Considered to be the “First Lady of Neo-Soul” and the “Queen of Neo-Soul,” Erykah Badu made an achievement only a select few have been able to accomplish. By combining elements from three musical genres-Soul, R&B, and Hip-Hop-she was able to create a distinctive style that was all her own. Yet, while she has been widely credited with firmly establishing the neo-soul subgenre, her real test has always been to foster a genuine connection with her listeners. “I just feel like I share what I say, and if listeners get it, they get it. And I never underestimate the audience’s ability to feel me,” admitted Badu.
Born to Kolleen and William Wright on Feb. 26, 1971 in Dallas, Texas, Erica Abi Wright-later changed to Erykah Badu-was one of three children. Her father left the family shortly after Erica’s birth, forcing Kolleen to raise the children on her own. The Wright’s situation was particularly challenging because as an actress, it was necessary for Kolleen to spend long hours at the studio in preparation for upcoming shows.
However, her mother’s vocation did afford Erykah with a wealth of invaluable onstage experience beginning when she was only four years old. By the time she turned 14, she had begun to venture out into the local music scene, recording free-style raps for a popular radio station. Following her graduation from high school, Badu went on to attend Gambling State University concentrating on music full-time before leaving the school in 1993.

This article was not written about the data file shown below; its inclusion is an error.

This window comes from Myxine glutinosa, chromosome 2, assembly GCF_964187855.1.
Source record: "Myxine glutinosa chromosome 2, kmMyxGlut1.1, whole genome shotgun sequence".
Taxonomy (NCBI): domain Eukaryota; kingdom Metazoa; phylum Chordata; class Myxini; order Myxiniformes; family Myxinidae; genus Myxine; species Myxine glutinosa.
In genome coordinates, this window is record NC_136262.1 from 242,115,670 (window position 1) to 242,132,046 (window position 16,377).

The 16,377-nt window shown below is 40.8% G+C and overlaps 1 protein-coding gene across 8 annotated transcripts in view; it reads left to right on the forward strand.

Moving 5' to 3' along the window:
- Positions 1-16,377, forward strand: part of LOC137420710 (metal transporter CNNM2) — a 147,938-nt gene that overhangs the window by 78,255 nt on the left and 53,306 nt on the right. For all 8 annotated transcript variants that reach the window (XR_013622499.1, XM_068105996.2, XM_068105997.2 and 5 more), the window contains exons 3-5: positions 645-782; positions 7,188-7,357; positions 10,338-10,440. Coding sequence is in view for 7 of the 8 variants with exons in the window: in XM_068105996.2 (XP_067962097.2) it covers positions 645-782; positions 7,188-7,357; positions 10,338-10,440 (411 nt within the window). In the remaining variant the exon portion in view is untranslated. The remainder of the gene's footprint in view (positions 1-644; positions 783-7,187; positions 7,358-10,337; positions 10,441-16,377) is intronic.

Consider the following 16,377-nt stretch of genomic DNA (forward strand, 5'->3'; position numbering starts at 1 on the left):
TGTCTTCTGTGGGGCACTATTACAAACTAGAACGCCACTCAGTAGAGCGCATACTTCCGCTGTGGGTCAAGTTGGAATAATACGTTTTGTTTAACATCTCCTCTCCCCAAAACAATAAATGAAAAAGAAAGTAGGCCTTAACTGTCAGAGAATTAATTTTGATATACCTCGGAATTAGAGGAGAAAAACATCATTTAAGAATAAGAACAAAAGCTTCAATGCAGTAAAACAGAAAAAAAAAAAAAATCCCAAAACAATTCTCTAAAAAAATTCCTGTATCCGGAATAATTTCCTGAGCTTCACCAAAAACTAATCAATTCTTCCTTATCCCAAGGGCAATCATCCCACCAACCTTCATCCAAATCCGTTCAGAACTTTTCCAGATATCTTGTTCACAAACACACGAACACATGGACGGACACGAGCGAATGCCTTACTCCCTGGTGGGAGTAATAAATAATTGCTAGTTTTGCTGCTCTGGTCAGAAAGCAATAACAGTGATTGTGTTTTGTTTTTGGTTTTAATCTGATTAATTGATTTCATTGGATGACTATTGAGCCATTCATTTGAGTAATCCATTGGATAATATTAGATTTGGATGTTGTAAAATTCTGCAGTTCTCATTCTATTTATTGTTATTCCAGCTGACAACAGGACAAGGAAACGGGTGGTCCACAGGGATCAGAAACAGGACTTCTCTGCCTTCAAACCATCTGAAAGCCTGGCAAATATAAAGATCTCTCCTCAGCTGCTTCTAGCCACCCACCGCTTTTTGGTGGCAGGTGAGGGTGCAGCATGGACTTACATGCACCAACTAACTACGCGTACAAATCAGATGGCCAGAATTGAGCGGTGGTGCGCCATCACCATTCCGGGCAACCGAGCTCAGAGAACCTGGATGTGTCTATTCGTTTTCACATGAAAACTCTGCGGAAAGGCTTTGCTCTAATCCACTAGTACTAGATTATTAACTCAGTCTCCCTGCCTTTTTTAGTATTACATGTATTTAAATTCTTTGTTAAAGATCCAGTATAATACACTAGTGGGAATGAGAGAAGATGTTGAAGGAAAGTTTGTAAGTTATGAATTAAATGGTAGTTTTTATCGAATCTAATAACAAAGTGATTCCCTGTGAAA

Unable to secure any substantial work after GSU, Badu opted to go on tour with one of her closest cousins, Robert Bradford. While on tour, she was able to record a 19-song demo titled “Country Cousins.” The demo was all that producer Kedar Massenburg-officially credited with coining the term “neo-soul”-needed to hear before quickly signing the young talent to a deal with Universal Records.
Badu’s debut album, “Baduizm,” hit stores in the spring of 1997. The album peaked at No. 2 in the Billboard charts, and would eventually go on to be certified triple platinum. This first studio album gave her the chance to use music to voice her cultivated philosophical perspective on life and the formula for living it well.
While “The Queen of Neo-Soul” has released four more albums since “Baduizm,” her message of empowerment and acceptance has remained perhaps the largest contributor to positive reception of both her work and the neo-soul subgenre. Badu’s work has surely inspired thousands of people around the world, in addition to fellow neo-soul singers Lauryn Hill and Alicia Keys.
Joshua Shapiro is a second-year student majoring in both English and education. He can be reached at JS762110@wcupa.edu.